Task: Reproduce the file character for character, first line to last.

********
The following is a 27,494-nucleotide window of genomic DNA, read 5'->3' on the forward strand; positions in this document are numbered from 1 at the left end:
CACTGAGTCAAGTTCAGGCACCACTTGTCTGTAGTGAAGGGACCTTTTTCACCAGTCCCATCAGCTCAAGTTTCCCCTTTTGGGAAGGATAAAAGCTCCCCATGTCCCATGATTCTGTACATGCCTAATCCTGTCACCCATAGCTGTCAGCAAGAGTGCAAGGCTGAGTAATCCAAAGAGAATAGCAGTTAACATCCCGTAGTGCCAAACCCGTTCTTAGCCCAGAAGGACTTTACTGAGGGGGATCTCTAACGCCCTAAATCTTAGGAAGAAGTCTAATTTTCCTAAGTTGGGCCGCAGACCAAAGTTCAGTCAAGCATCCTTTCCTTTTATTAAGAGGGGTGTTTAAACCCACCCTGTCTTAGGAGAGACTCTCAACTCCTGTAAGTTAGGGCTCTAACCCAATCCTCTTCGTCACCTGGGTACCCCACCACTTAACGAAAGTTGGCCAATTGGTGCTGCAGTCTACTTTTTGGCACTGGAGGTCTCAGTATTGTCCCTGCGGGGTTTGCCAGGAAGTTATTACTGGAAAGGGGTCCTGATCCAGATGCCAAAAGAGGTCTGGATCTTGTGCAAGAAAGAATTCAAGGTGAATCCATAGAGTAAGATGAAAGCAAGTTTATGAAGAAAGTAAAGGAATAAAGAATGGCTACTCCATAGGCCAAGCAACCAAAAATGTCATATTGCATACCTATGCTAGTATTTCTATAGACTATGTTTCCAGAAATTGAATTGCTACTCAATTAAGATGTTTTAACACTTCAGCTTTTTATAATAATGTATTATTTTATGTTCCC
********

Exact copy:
The following is a 27,494-nucleotide window of genomic DNA, read 5'->3' on the forward strand; positions in this document are numbered from 1 at the left end:
CACTGAGTCAAGTTCAGGCACCACTTGTCTGTAGTGAAGGGACCTTTTTCACCAGTCCCATCAGCTCAAGTTTCCCCTTTTGGGAAGGATAAAAGCTCCCCATGTCCCATGATTCTGTACATGCCTAATCCTGTCACCCATAGCTGTCAGCAAGAGTGCAAGGCTGAGTAATCCAAAGAGAATAGCAGTTAACATCCCGTAGTGCCAAACCCGTTCTTAGCCCAGAAGGACTTTACTGAGGGGGATCTCTAACGCCCTAAATCTTAGGAAGAAGTCTAATTTTCCTAAGTTGGGCCGCAGACCAAAGTTCAGTCAAGCATCCTTTCCTTTTATTAAGAGGGGTGTTTAAACCCACCCTGTCTTAGGAGAGACTCTCAACTCCTGTAAGTTAGGGCTCTAACCCAATCCTCTTCGTCACCTGGGTACCCCACCACTTAACGAAAGTTGGCCAATTGGTGCTGCAGTCTACTTTTTGGCACTGGAGGTCTCAGTATTGTCCCTGCGGGGTTTGCCAGGAAGTTATTACTGGAAAGGGGTCCTGATCCAGATGCCAAAAGAGGTCTGGATCTTGTGCAAGAAAGAATTCAAGGTGAATCCATAGAGTAAGATGAAAGCAAGTTTATGAAGAAAGTAAAGGAATAAAGAATGGCTACTCCATAGGCCAAGCAACCAAAAATGTCATATTGCATACCTATGCTAGTATTTCTATAGACTATGTTTCCAGAAATTGAATTGCTACTCAATTAAGATGTTTTAACACTTCAGCTTTTTATAATAATGTATTATTTTATGTTCCC